Summit full life: One week. Literally. Last Friday morning speculation that Germany had "caved" to Mario Monti, somehow allowing beggars to be choosers, and would allow an unconditional and IMF-free rescue of Spain and Italy while the seniority of the ESM was eliminated, sending the Spanish 10 Year yield to under 6.2%. The same security is now back over 7%, where it was just before the summit, as Finland and Holland (or half of Europe's AAA-rated countries), and even Germany, made it quite clear, as we said all along, that stripping seniority of a piece of debt is far more complex than saying one wants to do it in a Memorandum of Understanding. The other thing pushing Spanish spreads wider was German FinMin spokesman Kotthaus saying that no decision on Spain can be taken on Monday as there is no Troika report on Spain bank aid yet, and that the European bailout activation, which was supposed to begin on July 9th, may be delayed until July 20. At that point it will likely be delayed again, only this time GSPGs may be trading wider than their lifetime highs of 7.285%. Finally, adding insult to Mario Monti "victory" is that Merkel's popularity rating just hit a multi-year high. So: who was last week's summit "winner" again?

And just in case there is any confusion about why the European Union is the biggest possible misnomer:
Finland would rather exit euro than pay for others: Jutta Urpilainen, Finance minister

HELSINKI: Finland would consider leaving the eurozone rather than paying the debts of other countries in the currency bloc, Finnish Finance Minister Jutta Urpilainen said in a newspaper interview on Friday. 

"Finland is committed to being a member of the eurozone, and we think that the euro is useful for Finland," Urpilainen told financial daily Kauppalehti, adding though that "Finland will not hang itself to the euro at any cost and we are prepared for all scenarios."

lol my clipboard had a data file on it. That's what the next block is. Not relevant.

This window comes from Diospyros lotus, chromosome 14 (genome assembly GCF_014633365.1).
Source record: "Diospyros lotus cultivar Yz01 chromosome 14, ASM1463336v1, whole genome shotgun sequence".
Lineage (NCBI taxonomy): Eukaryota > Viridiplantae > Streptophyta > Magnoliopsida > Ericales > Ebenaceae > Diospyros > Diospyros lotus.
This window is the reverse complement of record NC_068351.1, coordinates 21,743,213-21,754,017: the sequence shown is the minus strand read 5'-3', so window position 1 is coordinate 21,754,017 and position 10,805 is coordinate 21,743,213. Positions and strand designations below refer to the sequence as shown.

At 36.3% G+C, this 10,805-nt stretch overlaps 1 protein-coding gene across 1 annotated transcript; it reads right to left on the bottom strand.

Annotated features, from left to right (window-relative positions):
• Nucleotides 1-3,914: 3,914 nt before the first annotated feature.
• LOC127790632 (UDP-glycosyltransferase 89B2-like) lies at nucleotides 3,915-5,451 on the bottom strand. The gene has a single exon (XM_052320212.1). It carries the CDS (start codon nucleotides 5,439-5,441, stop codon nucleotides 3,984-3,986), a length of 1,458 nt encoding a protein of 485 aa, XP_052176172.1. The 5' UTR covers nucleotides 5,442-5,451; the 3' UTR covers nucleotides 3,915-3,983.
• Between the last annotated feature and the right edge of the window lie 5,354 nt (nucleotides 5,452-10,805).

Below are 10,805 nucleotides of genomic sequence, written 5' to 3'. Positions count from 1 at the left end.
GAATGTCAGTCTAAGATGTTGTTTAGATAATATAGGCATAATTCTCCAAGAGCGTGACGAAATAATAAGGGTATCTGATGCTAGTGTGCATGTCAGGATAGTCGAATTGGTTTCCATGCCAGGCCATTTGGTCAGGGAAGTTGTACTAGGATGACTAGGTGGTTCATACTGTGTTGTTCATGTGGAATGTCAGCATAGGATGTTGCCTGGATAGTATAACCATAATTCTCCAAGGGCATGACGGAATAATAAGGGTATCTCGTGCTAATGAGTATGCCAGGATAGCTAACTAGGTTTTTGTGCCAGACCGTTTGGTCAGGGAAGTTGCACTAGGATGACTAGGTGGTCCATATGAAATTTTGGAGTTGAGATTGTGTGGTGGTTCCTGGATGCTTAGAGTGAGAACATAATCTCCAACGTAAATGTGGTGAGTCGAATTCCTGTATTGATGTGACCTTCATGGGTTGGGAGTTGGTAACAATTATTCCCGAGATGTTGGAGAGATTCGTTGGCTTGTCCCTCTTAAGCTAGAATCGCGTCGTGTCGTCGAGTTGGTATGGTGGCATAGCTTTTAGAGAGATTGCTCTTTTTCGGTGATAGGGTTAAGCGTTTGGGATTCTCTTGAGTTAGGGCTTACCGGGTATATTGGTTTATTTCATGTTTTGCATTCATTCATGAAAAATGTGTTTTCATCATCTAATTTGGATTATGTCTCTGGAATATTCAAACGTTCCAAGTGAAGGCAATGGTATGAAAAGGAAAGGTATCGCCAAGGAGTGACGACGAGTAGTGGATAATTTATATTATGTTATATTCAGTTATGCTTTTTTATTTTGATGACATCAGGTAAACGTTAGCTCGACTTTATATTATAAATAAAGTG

The finance minister stressed that Finland, one of only a few EU countries to still enjoy a triple-A credit rating, would not agree to an integration model in which countries were collectively responsible for member states' debts and risks.

She also insisted that a proposed banking union would not work if it were based on joint liability.

"Collective responsibility for other countries' debt, economics and risks; this is not what we should be prepared for," Urpilainen said.

Urpilainen acknowledged in an interview with the Helsingin Sanomat daily that Finland "represents a tough line" when it comes to the eurozone bailouts.

"We are constructive and want to solve the crisis, but not on any terms," she said.

As part of its tough stance, Finland has said that it will begin negotiations with Spain next week in order to obtain collateral in exchange for taking part in a bailout for ailing Spanish banks.

Finland has also voiced concern about an agreement reached at an EU summit in Brussels last week to use the European Stability Mechanism (ESM) to buy bonds to ease the unbearable borrowing costs which are squeezing Spain and other vulnerable eurozone economies.

And last year, Finland created a significant stumbling block for the eurozone's second rescue package for Greece, agreeing to take part only after striking a collateral deal with Athens in October 2011.